Diagnosis of Cerebral Embolism by Transesophageal Echocardiography
A. Mahagney, D. Sharif, B. Weller, E. Abineder, B. Sharf
Depts. of Neurology and Cardiology, Bnai Zion Hospital, Haifa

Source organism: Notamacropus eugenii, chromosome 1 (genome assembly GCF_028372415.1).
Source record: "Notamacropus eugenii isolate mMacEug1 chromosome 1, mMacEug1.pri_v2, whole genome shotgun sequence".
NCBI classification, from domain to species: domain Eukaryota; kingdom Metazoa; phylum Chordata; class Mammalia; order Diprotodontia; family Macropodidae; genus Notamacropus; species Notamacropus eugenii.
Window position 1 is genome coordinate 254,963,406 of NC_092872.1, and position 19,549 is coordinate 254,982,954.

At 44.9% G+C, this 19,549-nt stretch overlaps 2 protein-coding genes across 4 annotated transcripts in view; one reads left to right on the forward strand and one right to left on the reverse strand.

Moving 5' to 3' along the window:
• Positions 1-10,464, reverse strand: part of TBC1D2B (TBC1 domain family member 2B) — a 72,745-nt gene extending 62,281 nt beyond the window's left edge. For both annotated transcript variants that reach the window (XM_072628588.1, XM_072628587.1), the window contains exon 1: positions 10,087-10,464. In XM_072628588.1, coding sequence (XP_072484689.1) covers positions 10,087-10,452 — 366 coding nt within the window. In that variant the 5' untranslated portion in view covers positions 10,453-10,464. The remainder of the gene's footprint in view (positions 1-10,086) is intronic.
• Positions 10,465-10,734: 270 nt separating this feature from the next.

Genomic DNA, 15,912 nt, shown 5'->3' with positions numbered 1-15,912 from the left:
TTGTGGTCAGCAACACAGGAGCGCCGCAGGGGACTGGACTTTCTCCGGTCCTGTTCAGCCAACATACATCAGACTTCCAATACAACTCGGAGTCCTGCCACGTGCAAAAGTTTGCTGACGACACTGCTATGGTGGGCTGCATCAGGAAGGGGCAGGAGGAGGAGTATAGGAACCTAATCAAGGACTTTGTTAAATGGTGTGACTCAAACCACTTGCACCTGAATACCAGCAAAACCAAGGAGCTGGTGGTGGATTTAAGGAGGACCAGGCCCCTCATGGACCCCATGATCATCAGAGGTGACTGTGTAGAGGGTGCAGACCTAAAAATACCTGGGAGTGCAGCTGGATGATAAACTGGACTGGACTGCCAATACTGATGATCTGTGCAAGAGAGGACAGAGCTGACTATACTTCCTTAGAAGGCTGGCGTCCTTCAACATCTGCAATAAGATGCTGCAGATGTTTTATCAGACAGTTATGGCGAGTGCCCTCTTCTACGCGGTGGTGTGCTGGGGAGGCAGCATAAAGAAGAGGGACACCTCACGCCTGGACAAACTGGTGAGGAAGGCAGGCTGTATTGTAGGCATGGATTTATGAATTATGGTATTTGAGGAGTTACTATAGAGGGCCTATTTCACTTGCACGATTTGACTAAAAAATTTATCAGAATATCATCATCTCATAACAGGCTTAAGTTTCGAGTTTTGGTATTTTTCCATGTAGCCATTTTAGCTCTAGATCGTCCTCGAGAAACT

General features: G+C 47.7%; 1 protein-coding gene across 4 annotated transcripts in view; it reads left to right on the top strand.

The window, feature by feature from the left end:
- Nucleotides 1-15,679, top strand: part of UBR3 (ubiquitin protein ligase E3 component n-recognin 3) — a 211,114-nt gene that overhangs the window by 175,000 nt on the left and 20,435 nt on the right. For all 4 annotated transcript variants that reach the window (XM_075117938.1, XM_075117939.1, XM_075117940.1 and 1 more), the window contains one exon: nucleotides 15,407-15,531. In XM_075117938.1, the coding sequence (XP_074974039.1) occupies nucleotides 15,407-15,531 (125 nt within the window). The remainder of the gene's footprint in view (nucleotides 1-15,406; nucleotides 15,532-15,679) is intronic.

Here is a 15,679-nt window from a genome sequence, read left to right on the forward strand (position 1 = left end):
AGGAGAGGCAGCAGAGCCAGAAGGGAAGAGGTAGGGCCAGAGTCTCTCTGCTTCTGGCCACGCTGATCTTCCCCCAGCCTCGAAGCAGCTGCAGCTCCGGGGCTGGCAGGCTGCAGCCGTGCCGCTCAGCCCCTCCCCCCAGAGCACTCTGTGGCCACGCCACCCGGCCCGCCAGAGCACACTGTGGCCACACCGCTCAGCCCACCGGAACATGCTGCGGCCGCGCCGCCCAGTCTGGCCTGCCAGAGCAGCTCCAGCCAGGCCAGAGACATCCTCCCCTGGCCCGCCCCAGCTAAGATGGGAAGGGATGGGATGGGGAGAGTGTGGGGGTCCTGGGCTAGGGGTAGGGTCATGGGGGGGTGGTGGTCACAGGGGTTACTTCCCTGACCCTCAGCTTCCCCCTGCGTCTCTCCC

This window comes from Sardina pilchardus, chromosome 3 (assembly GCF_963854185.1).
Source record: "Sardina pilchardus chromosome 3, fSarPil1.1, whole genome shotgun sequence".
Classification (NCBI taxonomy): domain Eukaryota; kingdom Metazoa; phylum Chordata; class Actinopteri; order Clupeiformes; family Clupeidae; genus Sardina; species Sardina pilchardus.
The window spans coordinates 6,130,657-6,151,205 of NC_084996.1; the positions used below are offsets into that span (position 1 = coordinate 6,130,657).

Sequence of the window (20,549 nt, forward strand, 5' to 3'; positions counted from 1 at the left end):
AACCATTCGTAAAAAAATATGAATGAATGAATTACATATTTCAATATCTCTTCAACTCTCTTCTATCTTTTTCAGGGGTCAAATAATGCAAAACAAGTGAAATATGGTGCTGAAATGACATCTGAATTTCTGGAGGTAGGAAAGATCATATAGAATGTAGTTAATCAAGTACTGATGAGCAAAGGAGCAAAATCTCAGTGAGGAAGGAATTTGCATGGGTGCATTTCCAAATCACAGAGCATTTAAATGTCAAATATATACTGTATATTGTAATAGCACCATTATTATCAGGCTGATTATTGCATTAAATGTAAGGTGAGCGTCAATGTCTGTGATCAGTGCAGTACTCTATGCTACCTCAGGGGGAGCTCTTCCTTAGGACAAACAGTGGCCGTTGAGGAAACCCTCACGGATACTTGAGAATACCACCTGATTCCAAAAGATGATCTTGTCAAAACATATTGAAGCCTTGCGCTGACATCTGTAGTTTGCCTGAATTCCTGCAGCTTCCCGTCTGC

Cerebrovascular events have high mortality and morbidity, especially in the elderly. Ischemia is the main cause and 30% of the ischemic events are embolic and of cardiac origin. The clinical picture is not always typical of the type of stroke, but diagnosis of the mechanism of the event determines treatment. Transesophageal echocardiography (TEE) is a sensitive procedure more appropriate for diagnosing emboli of cardiac origin than transthoracic echocardiography (TTE). We therefor compared TEE and TTE in the determination of the source of emboli in 65 patients with ischemic stroke but without significant atherosclerotic changes in their carotid arteries, and compared these findings with those in 50 patients without stroke. 68% of the patients had potential sources of emboli according to TEE, compared to only 15% according to TTE. In the control group only 24% had potential sources of emboli by TEE. The findings were: clots in the left atrium, severe aortic atheroma, patent foramen ovale with paradoxical shunt, spontaneous echocardiography contrast, vegetations and mitral valve prolapse. The study showed that TEE is better than TTE in detecting the etiology of embolic stroke in those with normal carotid arteries, thus determining appropriate management.